Writing in April 2011, U.S. historian John Dower is quoted describing the short window of opportunity the disaster afforded to policymakers:

“There is a moment in the history of a nation or of a society to suddenly realize what is important after a sudden accident or disaster. There emerges a space to rethink everything … But if you do not hurry, that space closes quickly.”

For Japan’s reformers, preventing another catastrophic disaster may require seizing that space, and quickly.

Anthony Fensom is a freelance writer and communications consultant.

Saturday, March 2, 2013

Guts Pose now available in print


I'm pleased to announce that our very first print book is available. Guts Pose: Diary of a Japanese election gone bad is now no longer just a virtual book but a rather tasty 218-page  5" by 8" paperback, lovingly crafted in an easily readable font (15 point Baskerville) and features 20 original pen and pencil sketches by the author, at least half of which have never been published before, on paper or screen.

Guts Pose tells the story of the landslide that swept Shinzo Abe to power as Japan's prime minister, despite him being reviled by most voters, from the perspective of a disenfranchised foreigner trying to get to grips with life in Japan, let alone the intricacies of a political system at times as inscrutable as his mother-in-law.

It's currently available for order from Create Space at $8.99 right now and will be on sale from Amazon within a week. The digital version is on sale as a Kindle book for $4.99.

I'm very happy with the way it's turned out, and I can't wait to apply what we learnt making it to our next projects too. See for yourself:


Saturday, January 5, 2013

Happy New Year from the Abiko Free Press


Just a quick note to wish all a happy Year of the Snake and to fill you in on what we have planned.

We've got a number of cool projects coiled in the dark that will spring into life this year. You can expect a couple of books from Dan Ryan related to his month in 2012 of prowling the mean streets of downtown Tokyo, which we have code-named Tokyo Panic Stories, a collection of his short stories, and a collection of essays by our Man in Abiko, not to mention his second novel, before the year is out. And those are just our pet projects. We expect to add more names to the Abiko Free Press nest this year too.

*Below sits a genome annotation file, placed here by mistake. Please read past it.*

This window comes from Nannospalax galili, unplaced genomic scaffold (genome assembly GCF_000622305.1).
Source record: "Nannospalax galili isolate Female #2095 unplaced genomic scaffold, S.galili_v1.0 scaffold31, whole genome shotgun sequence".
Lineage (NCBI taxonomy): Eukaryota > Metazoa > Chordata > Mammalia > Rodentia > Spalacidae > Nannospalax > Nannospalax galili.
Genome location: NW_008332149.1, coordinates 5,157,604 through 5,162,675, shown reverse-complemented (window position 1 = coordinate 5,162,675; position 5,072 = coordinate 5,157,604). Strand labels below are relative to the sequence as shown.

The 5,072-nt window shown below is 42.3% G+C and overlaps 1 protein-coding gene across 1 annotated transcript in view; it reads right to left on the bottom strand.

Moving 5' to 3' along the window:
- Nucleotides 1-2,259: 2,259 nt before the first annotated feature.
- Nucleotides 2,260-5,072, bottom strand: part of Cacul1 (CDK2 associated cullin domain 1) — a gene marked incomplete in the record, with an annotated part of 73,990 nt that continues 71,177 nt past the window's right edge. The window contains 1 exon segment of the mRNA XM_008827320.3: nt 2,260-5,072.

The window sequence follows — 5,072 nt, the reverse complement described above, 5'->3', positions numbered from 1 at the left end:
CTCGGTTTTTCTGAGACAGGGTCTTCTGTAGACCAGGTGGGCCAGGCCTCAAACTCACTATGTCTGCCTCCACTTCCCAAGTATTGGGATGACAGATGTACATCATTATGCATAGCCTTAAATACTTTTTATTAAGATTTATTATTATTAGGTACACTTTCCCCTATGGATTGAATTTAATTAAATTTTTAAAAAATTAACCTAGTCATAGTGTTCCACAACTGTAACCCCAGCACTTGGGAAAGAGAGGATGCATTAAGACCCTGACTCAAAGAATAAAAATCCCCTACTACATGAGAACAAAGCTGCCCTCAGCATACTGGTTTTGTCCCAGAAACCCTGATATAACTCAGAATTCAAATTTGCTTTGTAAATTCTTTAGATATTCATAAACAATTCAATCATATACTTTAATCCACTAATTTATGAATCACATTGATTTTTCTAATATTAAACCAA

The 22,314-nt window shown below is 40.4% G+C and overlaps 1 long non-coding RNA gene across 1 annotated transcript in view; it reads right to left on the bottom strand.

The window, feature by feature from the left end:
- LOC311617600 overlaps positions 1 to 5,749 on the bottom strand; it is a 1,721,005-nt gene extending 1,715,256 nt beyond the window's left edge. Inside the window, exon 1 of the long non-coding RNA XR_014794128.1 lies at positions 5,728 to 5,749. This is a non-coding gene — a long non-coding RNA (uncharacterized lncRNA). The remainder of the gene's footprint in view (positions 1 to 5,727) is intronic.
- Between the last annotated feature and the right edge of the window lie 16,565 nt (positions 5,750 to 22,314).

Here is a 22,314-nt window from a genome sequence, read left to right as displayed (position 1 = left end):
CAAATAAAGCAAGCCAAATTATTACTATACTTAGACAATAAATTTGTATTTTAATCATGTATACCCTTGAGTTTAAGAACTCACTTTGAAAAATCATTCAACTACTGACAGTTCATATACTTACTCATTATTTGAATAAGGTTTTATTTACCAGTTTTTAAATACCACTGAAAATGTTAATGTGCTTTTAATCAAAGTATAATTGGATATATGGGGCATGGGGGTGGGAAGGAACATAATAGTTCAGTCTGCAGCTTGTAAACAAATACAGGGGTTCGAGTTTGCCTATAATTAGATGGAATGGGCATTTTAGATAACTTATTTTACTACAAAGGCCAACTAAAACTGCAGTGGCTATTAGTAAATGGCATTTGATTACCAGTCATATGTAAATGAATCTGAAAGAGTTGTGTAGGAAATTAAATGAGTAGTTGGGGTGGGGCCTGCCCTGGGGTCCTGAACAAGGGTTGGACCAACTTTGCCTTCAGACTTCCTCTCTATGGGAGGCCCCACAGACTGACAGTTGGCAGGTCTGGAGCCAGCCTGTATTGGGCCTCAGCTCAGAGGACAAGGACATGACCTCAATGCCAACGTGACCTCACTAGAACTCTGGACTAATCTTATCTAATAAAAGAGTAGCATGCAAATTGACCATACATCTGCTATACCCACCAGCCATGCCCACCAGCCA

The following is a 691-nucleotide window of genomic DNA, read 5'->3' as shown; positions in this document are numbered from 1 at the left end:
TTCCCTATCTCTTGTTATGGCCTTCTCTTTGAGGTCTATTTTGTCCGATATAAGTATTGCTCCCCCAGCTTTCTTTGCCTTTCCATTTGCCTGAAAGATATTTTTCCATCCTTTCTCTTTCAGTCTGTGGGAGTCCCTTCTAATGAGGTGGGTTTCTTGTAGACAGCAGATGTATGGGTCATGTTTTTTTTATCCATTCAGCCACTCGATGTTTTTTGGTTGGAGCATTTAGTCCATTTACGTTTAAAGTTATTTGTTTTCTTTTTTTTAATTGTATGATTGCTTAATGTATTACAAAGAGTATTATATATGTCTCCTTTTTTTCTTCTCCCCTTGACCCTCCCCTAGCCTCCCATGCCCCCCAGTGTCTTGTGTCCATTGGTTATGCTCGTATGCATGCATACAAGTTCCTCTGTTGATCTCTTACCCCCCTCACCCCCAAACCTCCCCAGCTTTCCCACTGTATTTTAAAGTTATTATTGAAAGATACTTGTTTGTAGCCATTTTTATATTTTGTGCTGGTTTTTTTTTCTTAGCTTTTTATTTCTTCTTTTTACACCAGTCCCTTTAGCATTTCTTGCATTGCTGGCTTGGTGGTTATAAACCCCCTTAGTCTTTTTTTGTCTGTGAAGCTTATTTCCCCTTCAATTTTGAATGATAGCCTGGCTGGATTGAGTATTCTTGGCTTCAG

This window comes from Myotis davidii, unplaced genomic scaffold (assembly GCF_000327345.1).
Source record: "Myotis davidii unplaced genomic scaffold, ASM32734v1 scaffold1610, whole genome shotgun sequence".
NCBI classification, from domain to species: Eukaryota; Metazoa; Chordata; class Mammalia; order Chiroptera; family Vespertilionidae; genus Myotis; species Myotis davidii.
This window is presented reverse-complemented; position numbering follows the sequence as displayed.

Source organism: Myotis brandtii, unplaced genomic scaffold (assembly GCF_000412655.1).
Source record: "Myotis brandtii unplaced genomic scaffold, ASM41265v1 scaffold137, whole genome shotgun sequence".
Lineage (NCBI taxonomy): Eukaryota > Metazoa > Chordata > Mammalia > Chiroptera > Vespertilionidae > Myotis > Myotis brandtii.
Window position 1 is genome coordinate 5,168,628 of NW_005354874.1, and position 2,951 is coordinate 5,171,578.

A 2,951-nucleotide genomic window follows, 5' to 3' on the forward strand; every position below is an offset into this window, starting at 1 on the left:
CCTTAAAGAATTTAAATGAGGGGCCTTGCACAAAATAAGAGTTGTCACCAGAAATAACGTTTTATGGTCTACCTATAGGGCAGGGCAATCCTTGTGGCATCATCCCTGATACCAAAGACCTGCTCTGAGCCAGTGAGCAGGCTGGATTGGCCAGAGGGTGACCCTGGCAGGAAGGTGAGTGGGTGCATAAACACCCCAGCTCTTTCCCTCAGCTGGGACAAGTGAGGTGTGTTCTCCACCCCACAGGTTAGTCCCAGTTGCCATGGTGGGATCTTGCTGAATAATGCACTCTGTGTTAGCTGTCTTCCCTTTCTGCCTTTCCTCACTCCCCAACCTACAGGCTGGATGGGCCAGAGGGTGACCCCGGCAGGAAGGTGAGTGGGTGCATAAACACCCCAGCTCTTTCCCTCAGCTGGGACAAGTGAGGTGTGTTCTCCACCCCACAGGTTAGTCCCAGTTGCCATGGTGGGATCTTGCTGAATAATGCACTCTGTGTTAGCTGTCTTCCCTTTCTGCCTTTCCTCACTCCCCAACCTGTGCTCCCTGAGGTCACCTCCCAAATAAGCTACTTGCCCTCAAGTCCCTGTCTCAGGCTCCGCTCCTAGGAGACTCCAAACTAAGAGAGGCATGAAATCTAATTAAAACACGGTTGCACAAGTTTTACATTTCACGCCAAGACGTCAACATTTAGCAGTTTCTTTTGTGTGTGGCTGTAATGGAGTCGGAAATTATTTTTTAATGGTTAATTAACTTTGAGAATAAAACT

And if growing our catalogue wasn't enough to keep us busy, we also plan to publish our first print books, improve our formatting, editing and cover artistry skills, and even venture outside the confines of the mighty Amazon.

Plenty for us to sink our fangs into. And you too.

Friday, December 21, 2012

Guts Pose: Diary of a Japanese election gone bad on sale now



We are proud to announce the publication of our sixth book, Guts Pose: Diary of a Japanese election gone bad by Our Man in Abiko, which chronicles the least anticipated, most uninspiring Japanese campaign since the war, that somehow created the biggest landslide victory in recent times for the most hated party of recent times. But more than that, the diary is a daily slice of life of a foreigner living in Japan trying to learn the ropes and make sense not only of his corner of the world, but also why his dead father-in-law's TV wakes him up at 7am.

Based on his Japan Election 2012 Diary live blog, Guts Pose features a previously unpublished afterword by Our Man and foreword by Michael Cucek, MIT research associate and renowned blogger on Japanese politics.

"I can easily say that with my current life completely focussed on such issues, Our Man's blog has become far and away the most important insight for me into this election over trillions of supposedly well-informed other sources. I'm now checking for it daily."—Craig Scanlan

Where you can buy Guts Pose: Diary of a Japanese Election.